Liam Neeson, White Supremacy, And Making A Decision

Ijeoma Oluo:

You are racist because you were born and bred in a racist, white supremacist society. White Supremacy is, as I’ve said earlier, insidious by design. The racism required to uphold White Supremacy is woven into every area of our lives. There is no way you can inherit white privilege from birth, learn racist white supremacist history in schools, consume racist and white supremacist movies and films, work in a racist and white supremacist workforce, and vote for racist and white supremacist governments and not be racist.

Almost twenty-five years ago in San Francisco, I was jumped and beaten half a block from my apartment. It’s the one and only time in my life I’ve ever been assaulted.

The only things I knew about my attackers were they were young and male (I could tell from their voices) and they were black (I could tell from their hands). I lay curled in the middle of the street for what could have been moments or minutes, until a neighbor chased them off.

I then spent an entire month afraid of every single young black man on my street. I wouldn’t cross to get home until there weren’t any I could see near the front stoop of my apartment.

You could mount a defense for this, and I probably did. Something along the lines of arguing that since all I knew was “young, male, black” it was only natural that I’d be suspicious in this way. Maybe there’s a neurological reason somewhere in the lizard part of our brains. Except that to this day if you suggested I’d have responded the same way if all I knew about my attackers were that they were, say, old, male, and white, I do not know that this would be the case.

At any rate, after a month of this, with no sign this response on my part was diminishing, what happened was that I made a choice. After a month of this, I looked up at my street and told myself that the young black men on my street didn’t deserve this sort of ongoing fear, and, really, neither did I.

In telling the story that he did during a Hollywood press junket, Liam Neeson revealed a series of very different choices.

First, he specifically made the choice to ask his friend about the color of her attacker. Not his height, weight, gender, hair color, or whathaveyou. He specifically asked about the attacker’s race, and then he specifically made the choice to wander the streets with a weapon hunting black men.

Neither his murderous response nor my monthlong avoidance are sustainably defensible, but my point is that even if we emotionally reactfrom the lifelong conditioning of being white in a white supremacist society, we do have a choice in how we respond to that reaction.

We literally have the option–or, really, the obligation–to call bullshit on ourselves.

Neeson, in telling his story, sought only to suggest that the horror of it was that seeking revenge is bad, or perhaps just costly. This, too, is a choice. The choice to pretend the terrifyingly racist aspect of his story somehow didn’t exist. It’s not like he confessed that he asked his friend the color of her attacker and then realized how horrible that question was, whatever we would then think of that. Instead, he straight-up confessed to a racist premeditation to commit murder.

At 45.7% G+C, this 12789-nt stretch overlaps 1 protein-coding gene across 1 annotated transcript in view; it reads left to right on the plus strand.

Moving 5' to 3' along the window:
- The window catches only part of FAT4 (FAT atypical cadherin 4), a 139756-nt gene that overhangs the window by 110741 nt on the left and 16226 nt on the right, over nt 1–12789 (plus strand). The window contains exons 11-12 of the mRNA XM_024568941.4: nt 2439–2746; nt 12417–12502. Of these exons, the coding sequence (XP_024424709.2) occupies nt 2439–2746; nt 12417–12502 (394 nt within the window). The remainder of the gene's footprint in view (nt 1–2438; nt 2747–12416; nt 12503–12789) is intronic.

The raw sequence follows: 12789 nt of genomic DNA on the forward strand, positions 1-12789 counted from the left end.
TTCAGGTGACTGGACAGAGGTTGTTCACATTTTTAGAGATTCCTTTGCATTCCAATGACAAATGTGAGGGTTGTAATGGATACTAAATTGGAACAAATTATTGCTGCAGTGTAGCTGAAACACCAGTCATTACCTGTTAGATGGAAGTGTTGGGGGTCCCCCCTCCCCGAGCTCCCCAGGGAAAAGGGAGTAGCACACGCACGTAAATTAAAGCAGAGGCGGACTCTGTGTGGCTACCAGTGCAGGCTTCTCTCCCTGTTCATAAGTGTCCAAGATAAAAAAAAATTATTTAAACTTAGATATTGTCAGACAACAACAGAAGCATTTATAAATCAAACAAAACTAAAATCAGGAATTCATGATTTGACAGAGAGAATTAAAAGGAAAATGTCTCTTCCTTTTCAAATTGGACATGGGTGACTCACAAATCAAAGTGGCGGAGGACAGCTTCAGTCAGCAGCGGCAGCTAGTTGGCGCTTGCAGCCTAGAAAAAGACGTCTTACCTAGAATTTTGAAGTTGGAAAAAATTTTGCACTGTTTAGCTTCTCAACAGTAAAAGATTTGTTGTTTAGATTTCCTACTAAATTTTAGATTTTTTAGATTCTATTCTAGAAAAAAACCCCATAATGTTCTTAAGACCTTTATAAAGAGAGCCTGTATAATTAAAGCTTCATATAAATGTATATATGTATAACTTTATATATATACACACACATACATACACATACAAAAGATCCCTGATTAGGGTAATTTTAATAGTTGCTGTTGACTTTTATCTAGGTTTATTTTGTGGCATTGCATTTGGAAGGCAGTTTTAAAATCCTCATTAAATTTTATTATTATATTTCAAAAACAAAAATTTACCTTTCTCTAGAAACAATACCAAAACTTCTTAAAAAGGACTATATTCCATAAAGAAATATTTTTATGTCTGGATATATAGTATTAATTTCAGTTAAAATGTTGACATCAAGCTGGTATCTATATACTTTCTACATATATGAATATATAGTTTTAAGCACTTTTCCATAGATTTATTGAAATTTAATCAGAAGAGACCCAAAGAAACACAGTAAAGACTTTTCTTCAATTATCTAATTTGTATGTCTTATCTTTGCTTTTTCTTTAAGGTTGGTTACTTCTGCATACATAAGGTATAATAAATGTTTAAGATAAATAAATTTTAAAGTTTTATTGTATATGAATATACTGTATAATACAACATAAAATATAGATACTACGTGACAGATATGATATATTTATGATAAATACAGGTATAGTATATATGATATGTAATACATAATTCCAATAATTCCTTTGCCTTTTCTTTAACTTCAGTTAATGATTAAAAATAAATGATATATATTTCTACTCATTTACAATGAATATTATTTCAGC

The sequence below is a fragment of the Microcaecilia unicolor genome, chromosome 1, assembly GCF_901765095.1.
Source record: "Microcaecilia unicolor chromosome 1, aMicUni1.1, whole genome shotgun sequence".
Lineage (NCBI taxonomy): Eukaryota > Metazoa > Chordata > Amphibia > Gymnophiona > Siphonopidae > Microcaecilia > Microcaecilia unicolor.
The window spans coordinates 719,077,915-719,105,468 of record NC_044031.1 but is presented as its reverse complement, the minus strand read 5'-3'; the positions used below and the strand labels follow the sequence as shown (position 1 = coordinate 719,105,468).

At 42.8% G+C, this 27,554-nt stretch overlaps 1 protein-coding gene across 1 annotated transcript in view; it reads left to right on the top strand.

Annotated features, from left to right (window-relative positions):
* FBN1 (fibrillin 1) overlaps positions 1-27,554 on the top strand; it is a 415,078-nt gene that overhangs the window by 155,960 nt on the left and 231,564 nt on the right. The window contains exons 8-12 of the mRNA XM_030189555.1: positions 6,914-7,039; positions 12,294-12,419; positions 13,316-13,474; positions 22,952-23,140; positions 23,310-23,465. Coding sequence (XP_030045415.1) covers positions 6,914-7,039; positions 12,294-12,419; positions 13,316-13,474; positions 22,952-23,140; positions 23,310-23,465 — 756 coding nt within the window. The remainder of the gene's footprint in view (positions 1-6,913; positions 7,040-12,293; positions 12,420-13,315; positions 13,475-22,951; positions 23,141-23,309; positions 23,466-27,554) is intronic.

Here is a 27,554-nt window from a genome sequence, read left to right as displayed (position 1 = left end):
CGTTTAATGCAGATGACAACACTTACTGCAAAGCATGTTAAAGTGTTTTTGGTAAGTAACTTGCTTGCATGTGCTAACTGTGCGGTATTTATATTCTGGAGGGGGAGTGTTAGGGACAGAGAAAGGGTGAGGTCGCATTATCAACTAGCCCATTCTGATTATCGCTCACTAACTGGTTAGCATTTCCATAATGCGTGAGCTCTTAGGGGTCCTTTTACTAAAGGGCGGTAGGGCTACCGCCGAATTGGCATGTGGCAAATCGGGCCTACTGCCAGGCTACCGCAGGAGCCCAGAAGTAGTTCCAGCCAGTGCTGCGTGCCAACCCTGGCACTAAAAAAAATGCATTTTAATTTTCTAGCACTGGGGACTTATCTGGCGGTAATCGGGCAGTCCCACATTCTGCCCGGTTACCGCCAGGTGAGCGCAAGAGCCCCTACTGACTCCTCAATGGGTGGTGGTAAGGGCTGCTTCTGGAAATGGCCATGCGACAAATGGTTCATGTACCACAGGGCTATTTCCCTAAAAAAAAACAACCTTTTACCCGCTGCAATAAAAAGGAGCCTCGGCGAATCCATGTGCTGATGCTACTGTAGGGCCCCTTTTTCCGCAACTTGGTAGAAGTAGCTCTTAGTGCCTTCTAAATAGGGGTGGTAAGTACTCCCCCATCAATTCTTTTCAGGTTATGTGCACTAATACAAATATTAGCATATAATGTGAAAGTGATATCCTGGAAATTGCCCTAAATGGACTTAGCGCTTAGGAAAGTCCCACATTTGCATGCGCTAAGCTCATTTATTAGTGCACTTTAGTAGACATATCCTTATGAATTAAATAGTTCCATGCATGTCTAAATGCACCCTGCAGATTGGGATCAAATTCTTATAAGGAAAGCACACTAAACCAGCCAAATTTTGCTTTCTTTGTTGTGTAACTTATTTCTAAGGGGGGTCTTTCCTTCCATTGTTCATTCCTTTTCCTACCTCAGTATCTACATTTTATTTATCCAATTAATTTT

One white movie critic threw up his hands in some sort of flailing act of performative despair, deeming the backlash to Neeson proof that one should never mention one’s “flaws”, even if they are in the past. As if once roaming the streets looking to murder a random black man somehow were just some sort of “flaw”. I don’t know where you even start with such a response.

I don’t relate my own story here to say that I am better than Liam Neeson, but for the context it provides. The context that says we white people (especially, although not exclusively, here in America) can’t help but be racist. That one white movie critic notwithstanding, it’s not that we white people should never talk about these things, but that we need to not be oblivious or careless about how we talk about them.

Neeson’s story isn’t a story about a white person with racist ideas about black people honestly confronting those ideas. It’s a story about a white person with racist ideas about black people not doing that.

I relate my story because I hope it underscores the fact that we white people need to take the fact that we can’t help but be racist as a given, and then make a choice about how we’re going to address it when it rears its head. I relate it because somewhere in your life, you have a story like mine, although hopefully not one like Neeson’s. Whether your story is public or private, what will you do with it? What choices did you make? Which ones are you making now?

That’s all we can do. Make a decision. What we choose ultimately, maybe, is what can make some sort of difference.

Robin DiAngelo:

I repeat: stopping our racist patterns must be more important than working to convince others that we don’t have them. We do have them, and people of color already know we have them; our efforts to prove otherwise are not convincing. An honest accounting of these patterns is no small task given the power of white fragility and white solidarity, but it is necessary.

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